By Mike Miles
February 17th, 2014 | Uncategorized
Q. I am 70½ and separated from federal service since 2008. I need to make a withdrawal election (my Thrift Savings Plan has $180,000). I was told I have three options: withdraw the account as a single payment, monthly payments or an annuity (or a combination). Assuming I do not need the money right now, what is the best option to maximize the interest I am getting and paying taxes on what I’ll be withdrawing?
A. If you don’t need the money, I suggest that you begin fixed monthly distributions in an amount that will satisfy or nearly satisfy your required minimum distribution for the year.
February 12th, 2014 | Uncategorized
Q. Is it possible to pay all taxes on the Thrift Savings Plan at retirement and then still keep money in a Roth TSP? If not, is there any way to convert money in TSP before I turn 70 to avoid having to take minimum distribution? I do not want to pay taxes again on money that I may not need if it is paid out as a minimum distribution.
A. You may not convert a traditional TSP balance to a Roth TSP balance. You should also reconsider the logic of what you’re trying to do, which is electing to pay tax on a large sum now rather than pay tax on a series of much smaller sums later. There is no risk of double taxation, and you’re likely to wind up paying a higher rate using your proposed strategy.
February 12th, 2014 | Uncategorized
Q. Could you clarify for me the following:
I wish to withdraw funds from my Thrift Savings Plan account (by submitting Form TSP 70, as I am told). To get monthly payments, in section IV, I fill No. 23c: 100% for monthly payments, fixed amount (greater than my RMD).
Suppose two years from now, I want to withdraw the remainder of my TSP funds in one lump sum. Am I allowed to do so? How? By submitting another TSP70?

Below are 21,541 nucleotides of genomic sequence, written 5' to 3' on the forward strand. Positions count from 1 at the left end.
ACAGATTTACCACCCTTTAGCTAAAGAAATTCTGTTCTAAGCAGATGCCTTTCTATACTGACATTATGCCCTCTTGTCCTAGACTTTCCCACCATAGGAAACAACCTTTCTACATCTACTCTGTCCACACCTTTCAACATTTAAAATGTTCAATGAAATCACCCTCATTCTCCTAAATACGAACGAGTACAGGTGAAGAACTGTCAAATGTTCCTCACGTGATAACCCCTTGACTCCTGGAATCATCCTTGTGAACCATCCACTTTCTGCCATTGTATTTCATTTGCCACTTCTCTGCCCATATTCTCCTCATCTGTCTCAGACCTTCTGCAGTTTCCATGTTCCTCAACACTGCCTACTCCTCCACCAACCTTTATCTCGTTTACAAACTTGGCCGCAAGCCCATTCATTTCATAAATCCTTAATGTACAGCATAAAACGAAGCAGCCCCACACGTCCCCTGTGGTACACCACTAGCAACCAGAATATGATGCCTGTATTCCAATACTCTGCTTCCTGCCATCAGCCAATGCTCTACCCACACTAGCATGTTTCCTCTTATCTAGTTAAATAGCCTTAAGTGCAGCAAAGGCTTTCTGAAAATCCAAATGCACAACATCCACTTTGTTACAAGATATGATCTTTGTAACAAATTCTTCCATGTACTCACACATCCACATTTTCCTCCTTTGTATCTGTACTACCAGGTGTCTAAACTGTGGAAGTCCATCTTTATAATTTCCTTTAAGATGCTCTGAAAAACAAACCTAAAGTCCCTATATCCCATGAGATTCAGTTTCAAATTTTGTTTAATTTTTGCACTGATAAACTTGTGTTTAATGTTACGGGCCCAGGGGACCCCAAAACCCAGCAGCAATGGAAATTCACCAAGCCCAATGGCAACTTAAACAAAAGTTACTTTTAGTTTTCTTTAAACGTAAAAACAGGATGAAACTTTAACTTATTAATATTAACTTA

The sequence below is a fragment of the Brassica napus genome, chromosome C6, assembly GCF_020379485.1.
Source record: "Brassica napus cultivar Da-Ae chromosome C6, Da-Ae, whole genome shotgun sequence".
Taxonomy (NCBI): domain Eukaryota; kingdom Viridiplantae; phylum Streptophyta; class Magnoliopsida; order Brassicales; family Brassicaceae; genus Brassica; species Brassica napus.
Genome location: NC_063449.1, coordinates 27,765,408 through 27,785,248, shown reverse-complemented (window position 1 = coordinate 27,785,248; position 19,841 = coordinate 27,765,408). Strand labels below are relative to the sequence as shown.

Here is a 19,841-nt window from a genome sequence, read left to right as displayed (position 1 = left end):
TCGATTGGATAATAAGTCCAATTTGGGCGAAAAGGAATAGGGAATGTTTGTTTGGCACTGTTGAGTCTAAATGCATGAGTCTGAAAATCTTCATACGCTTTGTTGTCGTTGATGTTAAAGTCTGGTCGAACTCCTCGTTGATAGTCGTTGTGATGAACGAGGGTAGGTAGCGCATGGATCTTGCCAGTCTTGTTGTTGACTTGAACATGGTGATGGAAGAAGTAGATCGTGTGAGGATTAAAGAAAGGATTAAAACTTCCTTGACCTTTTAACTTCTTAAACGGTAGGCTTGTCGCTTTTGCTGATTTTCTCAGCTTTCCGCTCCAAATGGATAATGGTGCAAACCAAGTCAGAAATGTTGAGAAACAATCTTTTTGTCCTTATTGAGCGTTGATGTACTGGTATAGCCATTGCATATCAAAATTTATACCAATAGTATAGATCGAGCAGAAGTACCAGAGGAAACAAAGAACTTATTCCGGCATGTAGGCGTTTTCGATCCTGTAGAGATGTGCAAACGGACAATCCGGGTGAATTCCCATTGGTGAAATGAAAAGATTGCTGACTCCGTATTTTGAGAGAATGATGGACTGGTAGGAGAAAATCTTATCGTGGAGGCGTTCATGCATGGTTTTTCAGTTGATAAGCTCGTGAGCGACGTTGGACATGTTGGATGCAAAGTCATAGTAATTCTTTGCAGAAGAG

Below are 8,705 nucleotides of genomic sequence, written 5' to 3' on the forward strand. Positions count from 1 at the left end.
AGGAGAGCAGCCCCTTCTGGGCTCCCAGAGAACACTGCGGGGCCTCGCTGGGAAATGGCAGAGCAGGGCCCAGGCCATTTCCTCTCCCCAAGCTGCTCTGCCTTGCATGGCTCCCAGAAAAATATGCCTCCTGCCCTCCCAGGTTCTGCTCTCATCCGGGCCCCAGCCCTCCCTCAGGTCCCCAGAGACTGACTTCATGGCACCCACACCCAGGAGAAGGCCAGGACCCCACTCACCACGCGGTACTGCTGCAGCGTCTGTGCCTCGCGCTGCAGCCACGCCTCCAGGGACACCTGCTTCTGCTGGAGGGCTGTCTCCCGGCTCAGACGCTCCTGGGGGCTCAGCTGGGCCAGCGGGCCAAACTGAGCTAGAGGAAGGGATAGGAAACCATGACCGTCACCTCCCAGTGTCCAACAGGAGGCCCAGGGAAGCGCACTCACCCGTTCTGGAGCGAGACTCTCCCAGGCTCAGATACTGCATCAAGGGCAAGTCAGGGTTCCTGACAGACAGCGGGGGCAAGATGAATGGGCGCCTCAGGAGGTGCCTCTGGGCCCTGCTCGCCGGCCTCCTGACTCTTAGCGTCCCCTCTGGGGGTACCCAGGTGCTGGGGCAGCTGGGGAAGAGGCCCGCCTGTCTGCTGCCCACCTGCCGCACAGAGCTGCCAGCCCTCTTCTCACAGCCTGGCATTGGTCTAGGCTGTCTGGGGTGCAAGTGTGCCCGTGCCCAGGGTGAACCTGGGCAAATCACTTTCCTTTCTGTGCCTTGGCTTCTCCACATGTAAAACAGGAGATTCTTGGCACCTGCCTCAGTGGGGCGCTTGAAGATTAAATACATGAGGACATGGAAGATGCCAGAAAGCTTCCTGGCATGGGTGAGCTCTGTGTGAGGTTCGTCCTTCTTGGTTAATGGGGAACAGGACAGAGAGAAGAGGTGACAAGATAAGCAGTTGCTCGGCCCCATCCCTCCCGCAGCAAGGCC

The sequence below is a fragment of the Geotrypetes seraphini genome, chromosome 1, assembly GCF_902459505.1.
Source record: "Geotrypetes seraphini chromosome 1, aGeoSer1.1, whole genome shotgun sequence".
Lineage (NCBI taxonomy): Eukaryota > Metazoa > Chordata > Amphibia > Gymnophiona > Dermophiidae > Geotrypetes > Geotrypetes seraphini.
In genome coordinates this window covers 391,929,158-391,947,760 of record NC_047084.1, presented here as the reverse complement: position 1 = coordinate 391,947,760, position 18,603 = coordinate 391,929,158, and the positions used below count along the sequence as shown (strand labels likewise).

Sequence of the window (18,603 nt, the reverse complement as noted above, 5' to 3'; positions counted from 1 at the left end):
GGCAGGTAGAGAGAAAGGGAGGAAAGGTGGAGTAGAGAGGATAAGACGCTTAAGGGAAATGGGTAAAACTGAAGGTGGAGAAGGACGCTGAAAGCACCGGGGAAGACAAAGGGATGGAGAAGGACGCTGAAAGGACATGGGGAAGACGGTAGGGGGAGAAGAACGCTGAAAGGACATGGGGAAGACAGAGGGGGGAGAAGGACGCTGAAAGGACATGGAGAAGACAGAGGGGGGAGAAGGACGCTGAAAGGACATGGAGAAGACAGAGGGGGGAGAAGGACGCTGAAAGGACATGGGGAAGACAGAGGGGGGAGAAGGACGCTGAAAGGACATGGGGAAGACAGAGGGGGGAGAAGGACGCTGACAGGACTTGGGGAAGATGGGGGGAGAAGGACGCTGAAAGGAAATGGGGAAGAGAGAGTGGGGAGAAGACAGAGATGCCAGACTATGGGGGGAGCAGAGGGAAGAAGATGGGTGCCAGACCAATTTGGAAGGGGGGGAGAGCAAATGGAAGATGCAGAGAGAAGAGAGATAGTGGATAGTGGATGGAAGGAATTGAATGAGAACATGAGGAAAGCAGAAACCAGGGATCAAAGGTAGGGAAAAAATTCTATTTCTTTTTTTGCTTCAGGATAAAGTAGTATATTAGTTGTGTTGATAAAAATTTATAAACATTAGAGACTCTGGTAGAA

A. Yes, you may terminate the monthly payments and request a final distribution using Form TSP-79.
February 12th, 2014 | Uncategorized
Q. I will turn 70½ after Feb. 19, and will retire from my full-time position at the end of the month. I have notified Social Security, the state retirement funds in two states where I worked, and my fund in a private approved pension fund with accounts from two other universities of my intention to retire at the end of February and to start receiving distributions in March 2014. Is there anything else that I need to do to avoid being hit with that horrid 50 percent penalty?
I received an unsavory email from the Wisconsin Employee Trust Fund scolding me for not filing at age 69½ and hinting that I would owe a 50 percent penalty for distributions not taken in 2013. I see no federal information that indicates that I needed to act at age 69½, or that I needed to begin withdrawals before age 70½. I have relied on the information posted at the Internal Revenue Service website to guide my action, but it seems to contradict the information now being sent to us prospective retirees. I hope that I have done nothing wrong to merit any penalty.
A. Your first required minimum distribution is due by April 1 of the year following the year in which you reach age 70½. Subsequent RMDs are due by the end of the calendar year. You are not required to take a distribution from an employer-sponsored retirement plan while you are still working, however.
January 29th, 2014 | Uncategorized
Q. My first required minimum distribution at age 70½ was made in August, when I took the total RMD required for both my IRA and Thrift Savings Plan accounts from one IRA fund. However, I have just received my notice from TSP stating I must make a withdrawal by April 1 from the TSP account to avoid dire circumstances. I am not clear on whether what I have already done meets my obligations for the first withdrawal, based on two of your answers concerning this matter.
Q: “Also, I thought if I have other IRAs, I could take the RMD from those and leave my Thrift Savings Plan unscathed. If I withdraw the entire account balance from my TSP, I will have to pay federal tax on whole amount. Can you clarify?
A: Unfortunately, the TSP does not allow you to waive the RMD for your TSP balance. It must be taken from your TSP account.”
Q: “Can I add all of my accounts together — IRA and Thrift Savings Plan — compute the required minimum distribution, and then withdraw from one account?”